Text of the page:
OGDENSBURG — A series of text messages from a former council member caused City Manager Stephen P. Jellie to report the exchange to the police.
The text messages came from former City Councilman David G. Price to Mr. Jellie.
The exchange centers around Mr. Jellie’s proposed 2021 city budget, which calls for the reduction of 10 positions in the city fire department.
“It will be ugly, nasty, and brutish, but the people will prevail. If I’m wrong, I will suffer little, but if I’m right, you and the four will suffer greatly,” Mr. Price wrote, referring to the four members of the new majority on City Council.
Mr. Price warned Mr. Jellie that members of the public would be executing boycotts on businesses owned by council members and himself.
“We will attack all personal revenue streams to make sure we are heard. This won’t end well, but we have been preparing for months,” he wrote.
Mr. Jellie supplied the Times with the text messages Wednesday morning.
“This has reached a point of no return. Run while you can,” Mr. Price wrote.
Mr. Price confirmed he was contacted by the police about the text messages. Mr. Jellie said no charges were filed, but a warning was delivered. Police Chief Robert Westcott did not return a call for comment Wednesday.
“I was shocked,” Mr. Price said about being contacted by police.
Mr. Price said he and Mr. Jellie played football together in the mid 1980s at Carthage, and he had been texting and talking on the phone with Mr. Jellie since he took the job in Ogdensburg this summer.
“I text him after almost every meeting,” Mr. Price said.
The most recent exchange was not a threat, Mr. Price said.
“My intent was not threats, but warnings about what people were going to do,” he said. “People have had it with the way he — the city manager — and the other councilors are running things.”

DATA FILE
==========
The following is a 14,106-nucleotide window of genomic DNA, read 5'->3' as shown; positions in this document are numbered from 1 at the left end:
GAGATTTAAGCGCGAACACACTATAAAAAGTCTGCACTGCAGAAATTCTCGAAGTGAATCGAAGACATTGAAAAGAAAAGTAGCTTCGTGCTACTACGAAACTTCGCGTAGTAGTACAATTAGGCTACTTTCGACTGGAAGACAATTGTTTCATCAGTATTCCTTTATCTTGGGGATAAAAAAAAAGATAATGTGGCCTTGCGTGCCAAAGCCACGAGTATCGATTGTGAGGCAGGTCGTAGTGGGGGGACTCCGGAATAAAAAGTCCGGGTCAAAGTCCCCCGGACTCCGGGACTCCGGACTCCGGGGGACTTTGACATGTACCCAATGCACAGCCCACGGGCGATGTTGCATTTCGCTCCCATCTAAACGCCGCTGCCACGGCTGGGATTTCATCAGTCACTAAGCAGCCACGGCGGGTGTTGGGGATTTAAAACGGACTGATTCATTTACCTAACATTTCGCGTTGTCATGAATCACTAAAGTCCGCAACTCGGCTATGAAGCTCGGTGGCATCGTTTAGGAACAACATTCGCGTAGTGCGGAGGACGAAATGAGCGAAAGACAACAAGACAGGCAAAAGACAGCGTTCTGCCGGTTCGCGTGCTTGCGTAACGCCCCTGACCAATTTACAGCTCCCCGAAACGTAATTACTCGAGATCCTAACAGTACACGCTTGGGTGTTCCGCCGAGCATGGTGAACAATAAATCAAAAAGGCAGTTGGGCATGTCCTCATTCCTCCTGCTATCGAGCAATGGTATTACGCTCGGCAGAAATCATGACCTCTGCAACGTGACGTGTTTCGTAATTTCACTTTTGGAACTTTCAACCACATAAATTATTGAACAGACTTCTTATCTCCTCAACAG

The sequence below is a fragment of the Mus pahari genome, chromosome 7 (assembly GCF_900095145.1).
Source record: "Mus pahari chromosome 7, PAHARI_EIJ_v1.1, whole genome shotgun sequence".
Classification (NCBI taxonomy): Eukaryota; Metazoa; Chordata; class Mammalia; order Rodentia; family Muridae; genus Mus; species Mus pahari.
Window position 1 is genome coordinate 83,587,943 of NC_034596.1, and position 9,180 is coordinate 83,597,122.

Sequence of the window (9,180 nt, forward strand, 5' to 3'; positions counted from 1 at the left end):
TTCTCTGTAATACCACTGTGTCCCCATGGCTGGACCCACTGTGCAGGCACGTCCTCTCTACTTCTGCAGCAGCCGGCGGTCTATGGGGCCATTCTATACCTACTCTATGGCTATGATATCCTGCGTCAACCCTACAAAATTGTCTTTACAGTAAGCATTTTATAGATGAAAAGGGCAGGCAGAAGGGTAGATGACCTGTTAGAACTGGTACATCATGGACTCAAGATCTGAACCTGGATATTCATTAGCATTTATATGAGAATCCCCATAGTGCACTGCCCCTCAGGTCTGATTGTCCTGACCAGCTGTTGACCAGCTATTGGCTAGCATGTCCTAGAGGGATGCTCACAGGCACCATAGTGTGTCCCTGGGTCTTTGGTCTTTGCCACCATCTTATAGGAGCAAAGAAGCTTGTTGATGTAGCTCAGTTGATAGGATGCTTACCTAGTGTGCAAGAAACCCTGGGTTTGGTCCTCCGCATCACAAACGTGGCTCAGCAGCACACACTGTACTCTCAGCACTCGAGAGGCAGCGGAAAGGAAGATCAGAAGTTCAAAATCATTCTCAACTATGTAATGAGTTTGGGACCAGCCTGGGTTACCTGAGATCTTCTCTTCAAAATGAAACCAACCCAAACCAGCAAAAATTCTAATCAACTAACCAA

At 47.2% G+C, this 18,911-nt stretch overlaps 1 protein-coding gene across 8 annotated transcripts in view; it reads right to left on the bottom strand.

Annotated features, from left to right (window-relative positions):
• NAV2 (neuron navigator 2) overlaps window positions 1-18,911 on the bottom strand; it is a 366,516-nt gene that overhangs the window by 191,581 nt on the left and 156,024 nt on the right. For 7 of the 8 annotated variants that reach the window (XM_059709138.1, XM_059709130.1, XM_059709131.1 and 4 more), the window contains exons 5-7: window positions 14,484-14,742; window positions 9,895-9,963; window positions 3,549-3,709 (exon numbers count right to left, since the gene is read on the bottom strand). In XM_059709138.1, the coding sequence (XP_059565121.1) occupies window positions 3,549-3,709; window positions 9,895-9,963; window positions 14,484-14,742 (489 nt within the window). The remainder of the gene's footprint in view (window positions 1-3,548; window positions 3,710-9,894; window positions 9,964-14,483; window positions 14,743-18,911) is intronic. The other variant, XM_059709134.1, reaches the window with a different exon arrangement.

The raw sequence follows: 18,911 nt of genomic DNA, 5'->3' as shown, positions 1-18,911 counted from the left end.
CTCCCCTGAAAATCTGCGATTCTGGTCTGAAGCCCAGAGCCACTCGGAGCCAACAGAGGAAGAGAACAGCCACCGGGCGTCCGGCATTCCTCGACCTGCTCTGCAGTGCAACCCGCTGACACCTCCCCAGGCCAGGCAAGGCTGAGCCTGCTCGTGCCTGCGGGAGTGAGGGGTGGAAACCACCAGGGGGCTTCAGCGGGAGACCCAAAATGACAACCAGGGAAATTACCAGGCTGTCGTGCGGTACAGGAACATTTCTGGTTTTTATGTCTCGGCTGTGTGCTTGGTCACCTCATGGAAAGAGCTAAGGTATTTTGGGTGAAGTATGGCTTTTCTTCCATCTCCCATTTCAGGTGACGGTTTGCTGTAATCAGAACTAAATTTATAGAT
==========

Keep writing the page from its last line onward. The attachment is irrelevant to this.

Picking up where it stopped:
Mr. Price said the elimination of positions from the city fire department is a threat to the livelihoods of people and is causing the tension and angry discord.
Mr. Price said he told Mr. Jellie early on that there would be animosity attached to the job.
“Hey, I see you were just hired by Ogdensburg, I hope it goes well for you, but watch your back, this is a crazy time in this city,” Mr. Price said he wrote in his first text exchange to Mr. Jellie.
Mayor Jeffrey M. Skelly said he supported Mr. Jellie reporting the text messages to the police.
“There’s no place for threats and intimidation,” Mr. Skelly said.
Mr. Skelly said it wasn’t fair that Mr. Jellie was getting the bulk of the criticism from the public.
“He’s an employee. He’s doing his job, and he is doing it responsibly,” he said. “We’re elected officials and I don’t agree with making things personal, but I don’t really agree that an employee doing his job should be attacked and attacked personally for it.”
The criticism, Mr. Skelly said, should be directed at him and the councilors, not an employee.
Budget workshops continue at 6 p.m. Thursday when the topics will be assessment, engineering, planning and development, code enforcement and recreation.
The public will have an opportunity to attend the meeting by going to wdt.me/k7faSZ, or by calling 1-415-655-0060 and entering access code #356-076-853.